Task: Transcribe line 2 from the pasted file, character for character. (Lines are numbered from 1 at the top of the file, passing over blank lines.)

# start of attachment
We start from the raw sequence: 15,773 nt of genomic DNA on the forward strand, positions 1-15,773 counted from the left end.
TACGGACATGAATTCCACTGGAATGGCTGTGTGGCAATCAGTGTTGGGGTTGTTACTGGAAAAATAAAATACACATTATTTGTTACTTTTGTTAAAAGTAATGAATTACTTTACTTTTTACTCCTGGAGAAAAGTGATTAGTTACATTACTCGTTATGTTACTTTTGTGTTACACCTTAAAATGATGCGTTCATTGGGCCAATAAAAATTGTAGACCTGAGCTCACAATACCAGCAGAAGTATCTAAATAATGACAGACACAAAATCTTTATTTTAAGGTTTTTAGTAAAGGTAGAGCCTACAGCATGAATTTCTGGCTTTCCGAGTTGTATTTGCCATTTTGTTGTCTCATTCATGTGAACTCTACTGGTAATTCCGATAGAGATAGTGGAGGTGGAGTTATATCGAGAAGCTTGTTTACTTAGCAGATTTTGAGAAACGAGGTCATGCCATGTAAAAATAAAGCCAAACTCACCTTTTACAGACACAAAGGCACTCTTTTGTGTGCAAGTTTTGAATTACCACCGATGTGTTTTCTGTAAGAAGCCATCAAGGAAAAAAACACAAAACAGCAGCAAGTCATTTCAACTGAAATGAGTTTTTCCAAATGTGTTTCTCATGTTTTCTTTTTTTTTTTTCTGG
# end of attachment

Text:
TACGGACATGAATTCCACTGGAATGGCTGTGTGGCAATCAGTGTTGGGGTTGTTACTGGAAAAATAAAATACACATTATTTGTTACTTTTGTTAAAAGTAATGAATTACTTTACTTTTTACTCCTGGAGAAAAGTGATTAGTTACATTACTCGTTATGTTACTTTTGTGTTACACCTTAAAATGATGCGTTCATTGGGCCAATAAAAATTGTAGACCTGAGCTCACAATACCAGCAGAAGTATCTAAATAATGACAGACACAAAATCTTTATTTTAAGGTTTTTAGTAAAGGTAGAGCCTACAGCATGAATTTCTGGCTTTCCGAGTTGTATTTGCCATTTTGTTGTCTCATTCATGTGAACTCTACTGGTAATTCCGATAGAGATAGTGGAGGTGGAGTTATATCGAGAAGCTTGTTTACTTAGCAGATTTTGAGAAACGAGGTCATGCCATGTAAAAATAAAGCCAAACTCACCTTTTACAGACACAAAGGCACTCTTTTGTGTGCAAGTTTTGAATTACCACCGATGTGTTTTCTGTAAGAAGCCATCAAGGAAAAAAACACAAAACAGCAGCAAGTCATTTCAACTGAAATGAGTTTTTCCAAATGTGTTTCTCATGTTTTCTTTTTTTTTTTTCTGG